Apple Car, Apple Arcade, and Jeff Minter graphics

Published stuff

This week’s Stuff column is This is the Apple Car keynote that we’ll never get to see, which is perhaps not the most serious take on Project Titan being cancelled, but hopefully one of the most fun to read. The year’s best Lego also got an update.

And for this blog, I wrote up a quick piece in response to reports about Apple Arcade’s future: Game over for Apple Arcade?

Upcoming stuff

I’m still working on a piece on Sinclair, delving into the depths of the company’s output. That should be in Stuff before the summer. Meanwhile, my earlier piece on Atari is slated for the issue out in a few weeks.

Elsewhere, I’m digging into music discovery on mobile, and excited about writing up a piece on a very different type of mobile games controller. Or at least a very different use for one.

Other stuff

It’s quite a time for tech companies that should know better doing bad things. HP’s going all-in on the subscription printer game, which charges $7 per month for 20 printed pages. Don’t worry, because you can top that up! And you ‘only’ have to ensure the printer is always online. And sign up for two years. Although you can cancel – by paying HP more than the cost of a new printer. Bargain.

Automattic, which was supposed to be one of the good companies, has decided to sell Tumblr and WordPress (not, note, self-installed) content to AI companies to help them train their models. But don’t worry, because you can opt out and hope those companies actually care about your request, even though there’s no evidence I can see that they’re legally obliged to. Way to detonate years of goodwill, Automattic! (Docusign of all companies is also doing this. Which is quite something, given that the content you feed into it often comprises contracts and NDAs.)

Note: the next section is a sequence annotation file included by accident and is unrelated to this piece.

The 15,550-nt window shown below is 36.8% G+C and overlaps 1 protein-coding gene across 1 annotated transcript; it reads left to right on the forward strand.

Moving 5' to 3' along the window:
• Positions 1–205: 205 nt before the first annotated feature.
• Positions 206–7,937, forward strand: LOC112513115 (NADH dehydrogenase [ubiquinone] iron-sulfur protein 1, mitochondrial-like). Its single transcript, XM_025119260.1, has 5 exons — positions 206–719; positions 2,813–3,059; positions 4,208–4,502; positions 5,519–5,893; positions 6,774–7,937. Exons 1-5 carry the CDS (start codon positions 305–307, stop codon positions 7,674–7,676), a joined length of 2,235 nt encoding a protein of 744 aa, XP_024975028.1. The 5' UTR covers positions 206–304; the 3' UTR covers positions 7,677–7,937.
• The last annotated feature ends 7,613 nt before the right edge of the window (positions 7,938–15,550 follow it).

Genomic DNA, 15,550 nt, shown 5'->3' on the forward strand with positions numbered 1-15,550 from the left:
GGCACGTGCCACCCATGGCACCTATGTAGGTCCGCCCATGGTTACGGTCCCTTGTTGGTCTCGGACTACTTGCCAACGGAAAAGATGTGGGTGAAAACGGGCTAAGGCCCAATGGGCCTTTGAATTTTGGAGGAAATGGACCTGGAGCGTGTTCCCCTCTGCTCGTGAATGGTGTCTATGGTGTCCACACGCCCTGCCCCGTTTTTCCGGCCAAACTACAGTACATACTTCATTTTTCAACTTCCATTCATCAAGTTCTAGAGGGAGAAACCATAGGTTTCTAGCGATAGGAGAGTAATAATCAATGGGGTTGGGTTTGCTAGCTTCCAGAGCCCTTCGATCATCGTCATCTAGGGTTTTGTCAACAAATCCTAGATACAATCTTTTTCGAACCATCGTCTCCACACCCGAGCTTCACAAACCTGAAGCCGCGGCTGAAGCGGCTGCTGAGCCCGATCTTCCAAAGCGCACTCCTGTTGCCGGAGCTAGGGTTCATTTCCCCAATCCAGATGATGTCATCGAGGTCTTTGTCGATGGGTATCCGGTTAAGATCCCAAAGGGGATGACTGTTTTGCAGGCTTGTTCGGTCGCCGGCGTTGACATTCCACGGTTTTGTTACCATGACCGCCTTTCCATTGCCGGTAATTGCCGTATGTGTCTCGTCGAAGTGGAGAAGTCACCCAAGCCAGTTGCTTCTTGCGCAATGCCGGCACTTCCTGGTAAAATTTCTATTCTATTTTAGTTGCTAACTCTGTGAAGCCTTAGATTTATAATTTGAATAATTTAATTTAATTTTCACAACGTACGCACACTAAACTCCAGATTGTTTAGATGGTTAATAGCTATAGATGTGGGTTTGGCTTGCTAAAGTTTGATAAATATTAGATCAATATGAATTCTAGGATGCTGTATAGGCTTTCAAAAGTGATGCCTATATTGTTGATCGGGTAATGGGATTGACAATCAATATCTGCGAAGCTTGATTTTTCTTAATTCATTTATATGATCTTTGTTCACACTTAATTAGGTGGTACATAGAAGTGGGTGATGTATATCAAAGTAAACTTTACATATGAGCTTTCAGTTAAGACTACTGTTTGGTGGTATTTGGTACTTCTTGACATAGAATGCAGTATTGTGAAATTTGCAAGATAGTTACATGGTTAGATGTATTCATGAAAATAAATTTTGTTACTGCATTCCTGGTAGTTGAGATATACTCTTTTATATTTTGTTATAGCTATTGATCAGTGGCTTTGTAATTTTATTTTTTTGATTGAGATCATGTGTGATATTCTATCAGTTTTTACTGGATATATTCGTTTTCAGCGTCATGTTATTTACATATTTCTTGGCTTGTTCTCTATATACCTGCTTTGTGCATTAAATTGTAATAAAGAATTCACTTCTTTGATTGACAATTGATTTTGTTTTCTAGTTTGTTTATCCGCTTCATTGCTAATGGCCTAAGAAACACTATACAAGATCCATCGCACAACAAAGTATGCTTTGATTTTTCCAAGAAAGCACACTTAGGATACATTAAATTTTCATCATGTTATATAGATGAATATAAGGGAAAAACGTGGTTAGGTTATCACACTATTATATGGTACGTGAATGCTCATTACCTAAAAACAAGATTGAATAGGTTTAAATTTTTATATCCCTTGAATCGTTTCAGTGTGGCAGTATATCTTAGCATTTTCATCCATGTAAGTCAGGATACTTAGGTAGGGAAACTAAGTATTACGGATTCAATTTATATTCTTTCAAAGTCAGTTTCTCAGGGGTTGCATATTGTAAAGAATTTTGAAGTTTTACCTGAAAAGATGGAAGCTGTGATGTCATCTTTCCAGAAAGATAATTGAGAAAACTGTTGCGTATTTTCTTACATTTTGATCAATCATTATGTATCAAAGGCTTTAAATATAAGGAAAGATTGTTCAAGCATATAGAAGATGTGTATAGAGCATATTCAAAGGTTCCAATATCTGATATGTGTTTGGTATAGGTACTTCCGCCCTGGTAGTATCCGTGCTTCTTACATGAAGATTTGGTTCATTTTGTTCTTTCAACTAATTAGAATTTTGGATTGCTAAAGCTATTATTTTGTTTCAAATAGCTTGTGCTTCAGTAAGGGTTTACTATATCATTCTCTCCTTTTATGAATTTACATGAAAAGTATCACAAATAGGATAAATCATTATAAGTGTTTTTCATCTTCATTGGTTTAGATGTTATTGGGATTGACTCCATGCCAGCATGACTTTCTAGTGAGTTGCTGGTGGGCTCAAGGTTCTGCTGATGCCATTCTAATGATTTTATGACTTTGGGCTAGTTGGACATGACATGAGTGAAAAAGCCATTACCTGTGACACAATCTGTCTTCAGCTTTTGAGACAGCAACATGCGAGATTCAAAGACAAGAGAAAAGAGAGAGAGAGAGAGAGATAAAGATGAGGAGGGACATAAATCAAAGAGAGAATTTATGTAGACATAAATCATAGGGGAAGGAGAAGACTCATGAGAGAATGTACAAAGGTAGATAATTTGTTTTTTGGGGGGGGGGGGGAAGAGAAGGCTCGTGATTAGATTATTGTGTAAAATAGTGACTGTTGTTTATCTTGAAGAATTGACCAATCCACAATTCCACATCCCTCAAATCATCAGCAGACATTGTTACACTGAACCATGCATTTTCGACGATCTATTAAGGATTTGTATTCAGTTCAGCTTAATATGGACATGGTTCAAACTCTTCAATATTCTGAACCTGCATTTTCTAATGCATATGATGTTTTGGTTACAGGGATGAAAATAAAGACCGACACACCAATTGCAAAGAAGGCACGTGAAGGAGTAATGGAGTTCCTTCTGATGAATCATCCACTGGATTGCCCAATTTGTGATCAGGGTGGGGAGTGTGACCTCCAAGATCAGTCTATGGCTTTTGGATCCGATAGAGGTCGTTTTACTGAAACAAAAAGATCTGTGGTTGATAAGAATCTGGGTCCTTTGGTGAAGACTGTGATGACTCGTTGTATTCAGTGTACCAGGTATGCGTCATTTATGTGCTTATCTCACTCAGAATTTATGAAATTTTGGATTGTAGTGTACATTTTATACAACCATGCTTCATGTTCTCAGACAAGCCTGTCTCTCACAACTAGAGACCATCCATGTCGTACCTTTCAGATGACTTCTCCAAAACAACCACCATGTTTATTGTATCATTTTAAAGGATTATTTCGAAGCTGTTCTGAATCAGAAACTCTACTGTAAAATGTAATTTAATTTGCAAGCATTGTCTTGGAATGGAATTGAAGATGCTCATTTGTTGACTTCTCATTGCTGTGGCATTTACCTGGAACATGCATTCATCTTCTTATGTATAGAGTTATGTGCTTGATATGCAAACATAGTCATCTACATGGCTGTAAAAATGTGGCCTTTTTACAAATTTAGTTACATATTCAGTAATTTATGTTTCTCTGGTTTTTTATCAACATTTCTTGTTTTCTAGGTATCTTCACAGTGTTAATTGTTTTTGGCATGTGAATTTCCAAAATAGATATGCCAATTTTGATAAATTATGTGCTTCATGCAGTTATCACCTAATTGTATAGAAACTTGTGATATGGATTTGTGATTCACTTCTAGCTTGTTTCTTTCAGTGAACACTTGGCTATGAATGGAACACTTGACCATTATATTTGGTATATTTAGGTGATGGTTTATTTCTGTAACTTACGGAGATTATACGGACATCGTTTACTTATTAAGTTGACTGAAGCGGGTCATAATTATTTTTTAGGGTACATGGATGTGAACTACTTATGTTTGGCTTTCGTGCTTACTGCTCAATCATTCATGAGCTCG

Apple has performed a screeching U-turn on killing web apps, perhaps because the European Commission publicly stated there was no need for Apple to scrap them in the first place. Oh dear. I look forward to certain (mostly US) commentators retracting their “the bad and evil EU is forcing our beloved Apple to do a bad thing” stance and replacing it with a “the bad and evil EU is making it impossible for Apple to know what it should do and that is a bad thing” stance. Fun!

Right, that’s enough negative stuff. How about some positives? Three things, in fact, all about games. First, Kimmo Lahtinen has celebrated a decade of making games. The story is bittersweet regarding sales (as in, several of his games didn’t sell well), but he still seems happy with his lot. Also, if you’ve an iPhone or iPad, I would strongly recommend you buy some of his games. Drift’n’Drive is an absurdly fun racer for a buck, and I adored Day Repeat Day’s clever mix of match-three and social commentary. Get them all.

Elsewhere, having documented and even bug-fixed the original Elite, Mark Moxon has now reconstructed Lander– or, for people of a certain age in the UK, that insanely difficult 3D game on the school’s expensive Acorn Archimedes computers where you attempted to control a spaceship with a mouse and inevitably crashed after approx 0.3 seconds.

Finally, Llamasoft: The Jeff Minter Story is out in a couple of weeks. Alas, not for Mac, because reasons. But almost every other platform will get a combination of games and stories revolving around one of the most standout game makers from the UK. 

I wrote about Space Invaders for Stuff, and how that’s lodged in my mind as a very early gaming memory. Minter’s work is there too. The two very old home computing games I remember from my early childhood are Bowling and Metagalactic Llamas: Battle at the Edge of Time. Needless to say, they were two very different games. And I only feel compelled to revisit one of them today.